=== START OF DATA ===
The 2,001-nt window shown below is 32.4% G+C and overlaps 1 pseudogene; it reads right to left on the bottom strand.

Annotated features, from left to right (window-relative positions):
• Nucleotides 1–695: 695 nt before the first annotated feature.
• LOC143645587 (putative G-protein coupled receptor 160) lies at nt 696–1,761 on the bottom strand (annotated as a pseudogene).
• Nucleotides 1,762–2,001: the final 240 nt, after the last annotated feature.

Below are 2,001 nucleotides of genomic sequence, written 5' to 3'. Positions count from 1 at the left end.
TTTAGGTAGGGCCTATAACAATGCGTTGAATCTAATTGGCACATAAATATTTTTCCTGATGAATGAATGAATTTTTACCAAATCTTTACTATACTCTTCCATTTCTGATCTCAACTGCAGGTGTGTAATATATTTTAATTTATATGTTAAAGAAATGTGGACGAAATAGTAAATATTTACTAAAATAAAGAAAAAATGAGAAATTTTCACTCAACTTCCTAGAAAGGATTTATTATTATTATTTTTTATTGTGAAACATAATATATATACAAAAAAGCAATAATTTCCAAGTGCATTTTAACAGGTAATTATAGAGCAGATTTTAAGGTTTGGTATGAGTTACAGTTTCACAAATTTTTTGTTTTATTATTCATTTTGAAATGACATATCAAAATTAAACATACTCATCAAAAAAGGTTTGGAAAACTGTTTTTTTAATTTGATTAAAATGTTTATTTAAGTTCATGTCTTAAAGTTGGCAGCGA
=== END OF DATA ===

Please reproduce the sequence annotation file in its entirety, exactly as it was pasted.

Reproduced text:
The 2,001-nt window shown below is 32.4% G+C and overlaps 1 pseudogene; it reads right to left on the bottom strand.

Annotated features, from left to right (window-relative positions):
• Nucleotides 1–695: 695 nt before the first annotated feature.
• LOC143645587 (putative G-protein coupled receptor 160) lies at nt 696–1,761 on the bottom strand (annotated as a pseudogene).
• Nucleotides 1,762–2,001: the final 240 nt, after the last annotated feature.

Below are 2,001 nucleotides of genomic sequence, written 5' to 3'. Positions count from 1 at the left end.
TTTAGGTAGGGCCTATAACAATGCGTTGAATCTAATTGGCACATAAATATTTTTCCTGATGAATGAATGAATTTTTACCAAATCTTTACTATACTCTTCCATTTCTGATCTCAACTGCAGGTGTGTAATATATTTTAATTTATATGTTAAAGAAATGTGGACGAAATAGTAAATATTTACTAAAATAAAGAAAAAATGAGAAATTTTCACTCAACTTCCTAGAAAGGATTTATTATTATTATTTTTTATTGTGAAACATAATATATATACAAAAAAGCAATAATTTCCAAGTGCATTTTAACAGGTAATTATAGAGCAGATTTTAAGGTTTGGTATGAGTTACAGTTTCACAAATTTTTTGTTTTATTATTCATTTTGAAATGACATATCAAAATTAAACATACTCATCAAAAAAGGTTTGGAAAACTGTTTTTTTAATTTGATTAAAATGTTTATTTAAGTTCATGTCTTAAAGTTGGCAGCGA